It looks like you're using an Ad Blocker.
Please white-list or disable AboveTopSecret.com in your ad-blocking tool.
Some features of ATS will be disabled while you continue to use an ad-blocker.
Airlines to target avian flu: Quarantining seen as key to strategy
WASHINGTON -- US airlines could be on the front lines in a bird flu outbreak and federal health officials are streamlining procedures for the possible quarantine of sick passengers.
But some airline workers and health specialists see shortfalls in plans and recommend additional steps they say could save lives and help a financially fragile industry avoid a potential nightmare.
The Bush administration hopes that quick action can contain any US outbreak; the administration has not ruled out travel restrictions. Federal health officials have the authority to detain or isolate any airline passenger suspected of harboring the avian flu virus, which scientists fear could mutate to leap from person to person and quickly spread globally.
Air travel was crucial in spreading the deadly severe acute respiratory syndrome, or SARS, virus around Asia and to Canada in 2003. SARS killed 800 people globally before it was contained.
The US Centers for Disease Control and Prevention has increased the number of quarantine centers at major airports and land crossings from eight in 2003 to 18 now, partly due to the bird flu threat.
There are plans to expand to 25 centers, depending on resources and need, said Ram Koppaka, chief of the CDC's quarantine and border health division...
The Professional Flight Attendants Association at Northwest Airlines (NWACQ.PK: Quote, Profile, Research) wants lawmakers to mandate that carriers keep planes properly ventilated on the ground and provide early access to antiviral drugs or a bird flu vaccine -- if health authorities turn to either.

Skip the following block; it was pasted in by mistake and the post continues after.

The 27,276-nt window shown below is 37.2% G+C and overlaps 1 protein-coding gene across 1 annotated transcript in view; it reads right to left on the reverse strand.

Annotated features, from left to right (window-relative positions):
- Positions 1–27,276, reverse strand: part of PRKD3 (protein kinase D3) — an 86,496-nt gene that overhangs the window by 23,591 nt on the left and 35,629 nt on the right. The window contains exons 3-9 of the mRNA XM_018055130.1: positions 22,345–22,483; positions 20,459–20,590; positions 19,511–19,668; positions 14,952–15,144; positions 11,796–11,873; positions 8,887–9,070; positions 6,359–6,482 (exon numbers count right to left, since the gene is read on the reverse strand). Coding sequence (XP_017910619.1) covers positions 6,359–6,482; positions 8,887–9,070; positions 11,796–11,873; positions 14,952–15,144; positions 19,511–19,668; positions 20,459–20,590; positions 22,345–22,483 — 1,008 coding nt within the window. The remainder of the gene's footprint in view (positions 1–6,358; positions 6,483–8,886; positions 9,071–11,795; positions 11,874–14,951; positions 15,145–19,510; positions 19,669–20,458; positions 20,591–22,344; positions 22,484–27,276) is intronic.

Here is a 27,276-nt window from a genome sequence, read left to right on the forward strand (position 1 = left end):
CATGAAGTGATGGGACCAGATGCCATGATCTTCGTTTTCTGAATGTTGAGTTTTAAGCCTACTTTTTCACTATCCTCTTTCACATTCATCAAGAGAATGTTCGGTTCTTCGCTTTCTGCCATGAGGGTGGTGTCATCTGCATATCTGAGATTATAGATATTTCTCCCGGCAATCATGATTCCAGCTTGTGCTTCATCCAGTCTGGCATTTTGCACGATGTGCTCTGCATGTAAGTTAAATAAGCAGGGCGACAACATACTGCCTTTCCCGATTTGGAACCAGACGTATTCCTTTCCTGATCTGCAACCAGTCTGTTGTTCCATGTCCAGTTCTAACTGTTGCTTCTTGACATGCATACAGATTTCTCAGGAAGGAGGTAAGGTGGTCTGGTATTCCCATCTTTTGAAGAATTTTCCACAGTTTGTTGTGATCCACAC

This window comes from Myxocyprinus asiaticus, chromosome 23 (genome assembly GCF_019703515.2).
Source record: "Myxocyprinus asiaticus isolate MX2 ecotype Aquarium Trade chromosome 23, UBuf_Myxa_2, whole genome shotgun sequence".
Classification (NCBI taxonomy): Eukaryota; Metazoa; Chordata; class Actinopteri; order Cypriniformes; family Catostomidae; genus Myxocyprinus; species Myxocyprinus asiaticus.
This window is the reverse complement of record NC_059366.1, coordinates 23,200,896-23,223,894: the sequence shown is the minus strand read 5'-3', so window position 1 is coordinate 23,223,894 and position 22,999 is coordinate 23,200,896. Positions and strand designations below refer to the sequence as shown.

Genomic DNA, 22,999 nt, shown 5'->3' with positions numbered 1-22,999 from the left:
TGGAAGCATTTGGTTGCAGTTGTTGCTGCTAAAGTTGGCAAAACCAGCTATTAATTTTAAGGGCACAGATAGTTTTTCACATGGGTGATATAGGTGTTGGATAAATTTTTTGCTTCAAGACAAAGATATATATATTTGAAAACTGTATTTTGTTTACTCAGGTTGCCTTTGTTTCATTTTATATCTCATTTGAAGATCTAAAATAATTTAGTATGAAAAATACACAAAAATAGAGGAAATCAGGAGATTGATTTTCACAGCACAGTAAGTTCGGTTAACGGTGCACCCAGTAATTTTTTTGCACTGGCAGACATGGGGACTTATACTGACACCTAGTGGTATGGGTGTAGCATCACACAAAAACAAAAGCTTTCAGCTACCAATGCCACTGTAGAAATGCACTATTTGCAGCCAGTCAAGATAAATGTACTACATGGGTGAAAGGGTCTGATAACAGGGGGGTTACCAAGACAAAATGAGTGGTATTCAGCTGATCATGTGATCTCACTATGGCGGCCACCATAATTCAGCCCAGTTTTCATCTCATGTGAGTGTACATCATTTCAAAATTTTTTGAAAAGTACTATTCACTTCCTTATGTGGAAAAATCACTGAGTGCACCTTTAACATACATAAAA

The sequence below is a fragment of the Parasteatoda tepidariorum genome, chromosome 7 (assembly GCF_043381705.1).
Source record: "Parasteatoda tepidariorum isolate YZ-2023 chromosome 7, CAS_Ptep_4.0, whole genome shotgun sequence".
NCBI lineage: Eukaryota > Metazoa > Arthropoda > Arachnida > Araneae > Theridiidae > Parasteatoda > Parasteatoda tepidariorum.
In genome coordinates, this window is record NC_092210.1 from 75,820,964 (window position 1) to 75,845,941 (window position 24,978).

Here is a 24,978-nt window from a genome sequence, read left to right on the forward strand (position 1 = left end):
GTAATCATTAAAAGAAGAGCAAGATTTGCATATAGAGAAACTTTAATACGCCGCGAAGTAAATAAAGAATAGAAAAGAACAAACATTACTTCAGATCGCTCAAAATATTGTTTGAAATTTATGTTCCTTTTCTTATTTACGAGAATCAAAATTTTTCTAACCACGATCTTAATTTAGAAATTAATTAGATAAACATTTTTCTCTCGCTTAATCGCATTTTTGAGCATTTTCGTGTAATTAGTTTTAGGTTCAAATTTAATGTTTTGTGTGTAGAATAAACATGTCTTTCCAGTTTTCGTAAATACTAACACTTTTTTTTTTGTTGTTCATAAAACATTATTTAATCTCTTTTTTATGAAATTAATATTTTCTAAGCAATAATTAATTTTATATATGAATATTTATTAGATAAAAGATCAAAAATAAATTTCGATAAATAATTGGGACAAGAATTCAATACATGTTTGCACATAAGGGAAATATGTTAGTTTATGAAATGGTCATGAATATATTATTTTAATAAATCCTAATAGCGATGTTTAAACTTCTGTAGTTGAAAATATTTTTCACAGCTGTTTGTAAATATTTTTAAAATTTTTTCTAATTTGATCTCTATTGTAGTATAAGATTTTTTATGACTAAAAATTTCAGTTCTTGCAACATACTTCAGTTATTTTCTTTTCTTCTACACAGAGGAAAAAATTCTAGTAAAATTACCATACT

Bankrupt Northwest, a big U.S. carrier to Asia, referred questions on its plans to the Air Transport Association.
British entrepreneur Richard Branson has purchased 10,000 doses of the antiviral Tamiflu in Canada for airline employees at Virgin Group Ltd. (VA.UL: Quote, Profile, Research) in an attempt to protect them from bird flu.
Global cargo giant FedEx Corp (FDX.N: Quote, Profile, Research) is also "in the process" of buying a "small reserve" of the drug in the United States to distribute to workers if an outbreak occurs and only under strict circumstances, a company spokeswoman said.
No. 2 United Airlines (UALAQ.OB: Quote, Profile, Research), which also flies to Asia and plans more international service after bankruptcy, has no plans to stockpile antiviral medication, said Dr. Gary Kohn, the carrier's medical director.
Our government did not have the foresight to order more than 2 million doses of Tamiflu from Roche pharmaceutical company in Europe. Keep in mind that there are almost 300 million Americans. Other countries such as France, the Netherlands, Norway and New Zealand have announced that they have stockpiled enough Tamiflu to treat up to 50% of their population. According to Roche officials, an order for Tamiflu today will not be delivered for at least one year.
Roche has halted shipments to wholesalers and pharmacies in the United States in an attempt to stop the hoarding of Tamiflu that has become rampant all across this country. Companies, as well as individuals, are buying up what little Tamiflu there is in this country, leaving many who will need it this year for non-avian influenza without necessary medication.